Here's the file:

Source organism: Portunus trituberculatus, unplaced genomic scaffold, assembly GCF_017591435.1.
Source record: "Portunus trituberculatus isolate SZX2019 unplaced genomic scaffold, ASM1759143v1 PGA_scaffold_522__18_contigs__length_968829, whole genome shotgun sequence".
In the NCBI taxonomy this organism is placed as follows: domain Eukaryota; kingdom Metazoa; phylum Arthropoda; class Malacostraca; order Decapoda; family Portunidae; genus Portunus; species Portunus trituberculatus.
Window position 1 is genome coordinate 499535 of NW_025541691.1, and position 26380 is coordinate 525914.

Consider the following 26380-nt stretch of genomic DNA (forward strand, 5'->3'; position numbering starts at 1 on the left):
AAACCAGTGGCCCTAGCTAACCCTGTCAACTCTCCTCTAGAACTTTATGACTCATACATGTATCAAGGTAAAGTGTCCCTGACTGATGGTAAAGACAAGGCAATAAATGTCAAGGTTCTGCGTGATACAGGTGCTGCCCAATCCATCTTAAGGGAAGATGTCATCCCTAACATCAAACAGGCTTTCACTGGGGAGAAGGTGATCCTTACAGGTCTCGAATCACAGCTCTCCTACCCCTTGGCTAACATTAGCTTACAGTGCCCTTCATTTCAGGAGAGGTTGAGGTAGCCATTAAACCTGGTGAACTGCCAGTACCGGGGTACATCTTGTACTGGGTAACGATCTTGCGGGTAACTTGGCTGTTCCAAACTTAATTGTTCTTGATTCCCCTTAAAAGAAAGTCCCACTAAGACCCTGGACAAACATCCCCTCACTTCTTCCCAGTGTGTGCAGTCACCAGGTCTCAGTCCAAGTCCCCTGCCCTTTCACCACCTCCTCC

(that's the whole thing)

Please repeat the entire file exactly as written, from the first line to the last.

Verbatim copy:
Source organism: Portunus trituberculatus, unplaced genomic scaffold, assembly GCF_017591435.1.
Source record: "Portunus trituberculatus isolate SZX2019 unplaced genomic scaffold, ASM1759143v1 PGA_scaffold_522__18_contigs__length_968829, whole genome shotgun sequence".
In the NCBI taxonomy this organism is placed as follows: domain Eukaryota; kingdom Metazoa; phylum Arthropoda; class Malacostraca; order Decapoda; family Portunidae; genus Portunus; species Portunus trituberculatus.
Window position 1 is genome coordinate 499535 of NW_025541691.1, and position 26380 is coordinate 525914.

Consider the following 26380-nt stretch of genomic DNA (forward strand, 5'->3'; position numbering starts at 1 on the left):
AAACCAGTGGCCCTAGCTAACCCTGTCAACTCTCCTCTAGAACTTTATGACTCATACATGTATCAAGGTAAAGTGTCCCTGACTGATGGTAAAGACAAGGCAATAAATGTCAAGGTTCTGCGTGATACAGGTGCTGCCCAATCCATCTTAAGGGAAGATGTCATCCCTAACATCAAACAGGCTTTCACTGGGGAGAAGGTGATCCTTACAGGTCTCGAATCACAGCTCTCCTACCCCTTGGCTAACATTAGCTTACAGTGCCCTTCATTTCAGGAGAGGTTGAGGTAGCCATTAAACCTGGTGAACTGCCAGTACCGGGGTACATCTTGTACTGGGTAACGATCTTGCGGGTAACTTGGCTGTTCCAAACTTAATTGTTCTTGATTCCCCTTAAAAGAAAGTCCCACTAAGACCCTGGACAAACATCCCCTCACTTCTTCCCAGTGTGTGCAGTCACCAGGTCTCAGTCCAAGTCCCCTGCCCTTTCACCACCTCCTCC